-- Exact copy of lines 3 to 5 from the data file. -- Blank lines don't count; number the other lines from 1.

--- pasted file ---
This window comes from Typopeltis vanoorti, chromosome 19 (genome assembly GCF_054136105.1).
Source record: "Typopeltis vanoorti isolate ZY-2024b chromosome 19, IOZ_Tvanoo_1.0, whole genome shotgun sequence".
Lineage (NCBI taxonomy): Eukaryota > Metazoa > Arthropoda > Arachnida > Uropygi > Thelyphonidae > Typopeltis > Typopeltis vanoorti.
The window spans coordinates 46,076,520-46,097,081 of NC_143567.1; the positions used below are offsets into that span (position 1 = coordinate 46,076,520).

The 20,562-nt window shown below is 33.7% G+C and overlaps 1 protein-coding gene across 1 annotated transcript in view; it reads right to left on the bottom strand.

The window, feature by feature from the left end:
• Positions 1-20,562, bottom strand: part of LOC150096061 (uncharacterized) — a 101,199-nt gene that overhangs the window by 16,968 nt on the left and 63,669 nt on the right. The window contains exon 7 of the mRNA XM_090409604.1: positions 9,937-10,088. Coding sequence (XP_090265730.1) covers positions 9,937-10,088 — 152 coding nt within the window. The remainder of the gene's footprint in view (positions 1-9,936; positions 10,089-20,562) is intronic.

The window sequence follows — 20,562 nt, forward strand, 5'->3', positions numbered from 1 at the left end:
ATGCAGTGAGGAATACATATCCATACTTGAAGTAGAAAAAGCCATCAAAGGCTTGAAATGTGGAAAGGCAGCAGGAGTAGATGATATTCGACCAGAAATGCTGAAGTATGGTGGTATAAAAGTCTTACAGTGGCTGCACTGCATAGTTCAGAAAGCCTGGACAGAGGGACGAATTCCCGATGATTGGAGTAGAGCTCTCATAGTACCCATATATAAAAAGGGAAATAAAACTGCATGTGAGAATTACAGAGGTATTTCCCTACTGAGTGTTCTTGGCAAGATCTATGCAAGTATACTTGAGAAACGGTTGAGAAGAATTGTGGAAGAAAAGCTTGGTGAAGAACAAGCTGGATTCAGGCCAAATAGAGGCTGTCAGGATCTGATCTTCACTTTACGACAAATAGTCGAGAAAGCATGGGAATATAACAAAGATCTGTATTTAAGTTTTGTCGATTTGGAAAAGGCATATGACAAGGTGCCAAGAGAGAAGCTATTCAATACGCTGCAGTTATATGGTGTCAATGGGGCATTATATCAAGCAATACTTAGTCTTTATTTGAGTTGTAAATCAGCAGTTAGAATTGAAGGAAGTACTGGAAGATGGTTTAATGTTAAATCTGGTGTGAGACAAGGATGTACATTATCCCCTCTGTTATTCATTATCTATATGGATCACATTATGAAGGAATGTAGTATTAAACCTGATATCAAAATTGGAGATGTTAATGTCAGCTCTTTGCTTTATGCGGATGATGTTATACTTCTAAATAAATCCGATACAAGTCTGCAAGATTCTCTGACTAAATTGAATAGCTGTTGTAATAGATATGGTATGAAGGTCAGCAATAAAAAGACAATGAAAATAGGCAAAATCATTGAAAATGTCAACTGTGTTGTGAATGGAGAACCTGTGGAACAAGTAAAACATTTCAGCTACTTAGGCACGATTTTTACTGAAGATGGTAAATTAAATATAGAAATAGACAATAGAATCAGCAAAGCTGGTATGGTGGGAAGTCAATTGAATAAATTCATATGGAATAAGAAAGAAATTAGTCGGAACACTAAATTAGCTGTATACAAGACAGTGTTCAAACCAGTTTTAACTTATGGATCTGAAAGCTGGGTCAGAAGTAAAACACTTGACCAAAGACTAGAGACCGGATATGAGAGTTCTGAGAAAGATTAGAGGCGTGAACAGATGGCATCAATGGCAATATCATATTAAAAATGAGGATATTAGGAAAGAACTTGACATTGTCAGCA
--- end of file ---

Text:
Lineage (NCBI taxonomy): Eukaryota > Metazoa > Arthropoda > Arachnida > Uropygi > Thelyphonidae > Typopeltis > Typopeltis vanoorti.
The window spans coordinates 46,076,520-46,097,081 of NC_143567.1; the positions used below are offsets into that span (position 1 = coordinate 46,076,520).

The 20,562-nt window shown below is 33.7% G+C and overlaps 1 protein-coding gene across 1 annotated transcript in view; it reads right to left on the bottom strand.